Law Enforcement Supports Harm Reduction
“Syringe Decriminalization takes dirty needles off the streets by allowing drug users and diabetics to dispose of syringes legally and therefore increases the safety of our police officers. Syringe Decriminalization saves money and lives, protects law enforcement from needlesticks, and increases public safety. Scientific research strongly supports this policy, as do many in law enforcement. Now is the time to lift legal barriers to decriminalizing syringes.”
Bob Scott, former Captain with the Macon County Sheriff’s Office
“Getting stuck by a needle was one of the scariest moments of my career…I believe a combination of harm reduction programs and syringe decriminalization will make a vast difference in the lives of law enforcement officers. I think officers need to know how to safely handle paraphernalia and needles. They need to know when to wear gloves and when to take extra precautions.” – Jen “Crash” Earls, former police officer residing in Durham, North Carolina.
“The first law of law enforcement is to come home safe at the end of the day.”
Captain Sonny Leeper, Police Captain. Albuquerque Police Department
“One Needlestick to any North Carolina Officer is one too many. Law Enforcement and the communities they serve need to rise up to demand support for syringe decriminalization, which can reduce needlesticks to Law Enforcement by 66%.”
Robert Childs, NCHRC Executive Director, Concord, NC, Police Department Training, December 2011
“Drug addiction is a serious problem, but I believe in helping people. Harm reduction is a win-win situation because not only do these programs help protect officers from needlesticks, they also create an opportunity for dialogue that can lead to rehabilitation for drug users. It’s important for officers to see themselves as part of creating solutions to community issues, and not just booking crimes.”
- Cpl/Deputy Sheriff D.A. Jackson officer in the Guilford County Sheriff’s Department for 18 years.
“I’ve been stuck by needles and cut by broken crack pipes and razors while on duty. We had to search people so quickly, it was easy to touch something dangerous. If one of us got stuck, we might report it to a superior officer so he could write an exposure report, or we might not. I never sought treatment for needlesticks because we were supposed to be tough guys, you know. We’d get cut and move on.”
– Jen “Crash” Earls, former police officer residing in Durham, North Carolina.
“One of the main components of a law enforcement officer’s job is to conduct searches. We search people, homes, vehicles, and storage compartments; we stick our hands in places most people wouldn’t think to touch, and in every search we are at risk for needle-sticks and contracting infectious diseases. I support harm reduction programs because I’ll advocate for anything that protects my life and the lives of my fellow officers.”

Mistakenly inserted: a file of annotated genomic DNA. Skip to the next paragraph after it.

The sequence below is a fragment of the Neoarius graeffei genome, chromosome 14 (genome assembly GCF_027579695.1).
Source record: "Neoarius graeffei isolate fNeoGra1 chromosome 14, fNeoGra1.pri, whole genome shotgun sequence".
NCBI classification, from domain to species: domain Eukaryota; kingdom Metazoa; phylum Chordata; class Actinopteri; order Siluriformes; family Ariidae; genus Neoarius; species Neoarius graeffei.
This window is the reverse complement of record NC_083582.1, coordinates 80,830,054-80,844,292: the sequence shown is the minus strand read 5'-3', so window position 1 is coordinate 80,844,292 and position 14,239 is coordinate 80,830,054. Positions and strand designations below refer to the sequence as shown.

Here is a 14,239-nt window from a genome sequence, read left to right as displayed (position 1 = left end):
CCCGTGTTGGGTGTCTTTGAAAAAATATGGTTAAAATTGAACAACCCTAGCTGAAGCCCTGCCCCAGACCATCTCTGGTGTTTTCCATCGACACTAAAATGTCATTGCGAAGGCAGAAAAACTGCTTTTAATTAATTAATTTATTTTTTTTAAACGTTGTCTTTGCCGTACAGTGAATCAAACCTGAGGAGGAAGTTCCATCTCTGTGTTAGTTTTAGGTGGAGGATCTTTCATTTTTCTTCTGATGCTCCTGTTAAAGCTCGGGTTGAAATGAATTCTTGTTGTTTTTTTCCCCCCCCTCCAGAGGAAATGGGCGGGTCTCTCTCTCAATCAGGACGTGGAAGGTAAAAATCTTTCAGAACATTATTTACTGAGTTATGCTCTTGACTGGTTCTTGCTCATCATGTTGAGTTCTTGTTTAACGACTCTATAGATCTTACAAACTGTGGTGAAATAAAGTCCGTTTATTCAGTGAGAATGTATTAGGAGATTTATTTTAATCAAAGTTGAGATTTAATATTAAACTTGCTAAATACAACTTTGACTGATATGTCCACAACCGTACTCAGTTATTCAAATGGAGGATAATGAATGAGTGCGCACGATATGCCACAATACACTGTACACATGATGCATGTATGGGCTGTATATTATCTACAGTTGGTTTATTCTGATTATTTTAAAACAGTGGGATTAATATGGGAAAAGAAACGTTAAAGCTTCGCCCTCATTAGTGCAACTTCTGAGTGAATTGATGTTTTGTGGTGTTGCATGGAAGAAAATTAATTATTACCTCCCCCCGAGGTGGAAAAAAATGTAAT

-Cpl/Deputy Sheriff D.A. Jackson has served in law enforcement for over 26 years, 18 in the Guilford County Sheriff’s Department, and she supports harm reduction.
“Syringe decriminalization is good in that they help reduce risks for police officers when they go out on calls. I personally do not believe that syringe decriminalization increase drug use but make officers safer. This would also be an important health improvement for our communities, because syringe decriminalization is proven to decrease HIV and viral hepatitis B & C .”
- Cynthia Sullivan, Victim Assistance Coordinator, Police Department, Winston-Salem, N.C., January 2012
“Several years ago we had an outbreak of hepatitis from sharing syringes. Hepatitis C costs over $100,000 to treat and over $400,000 if it requires a liver transplant, thus it was a great expense to the state and the taxpayers of Macon County. Syringe Decriminalization could of prevented these costs by providing injection drug users syringe access, encouraged them to safely dispose of their dirty needles off the streets and increase the safety of our police officers.”
- Bob Scott, former Captain with the Macon County Sheriff’s Office.
“Officers in areas with harm reduction programs are safer because even if they accidently get stuck by a needle during searches, that needle is less likely to be infected with a disease. I get it. Unfortunately many cops have tunnel vision. They think only of stopping illegal activity, not about how the illegality of something might affect public health.”
– Jeff Riorden, former police officer residing in Durham, North Carolina.
“Based upon the literature that’s been presented to me, Syringe Decriminalization would not appear to increase crime and/or drug abuse, but rather greatly enhance officer and public safety.”
- Cpl/Deputy Sheriff D. A. Jackson, Background Investigator, Guildford County Sheriff’s Office, Greensboro, N.C., March 2011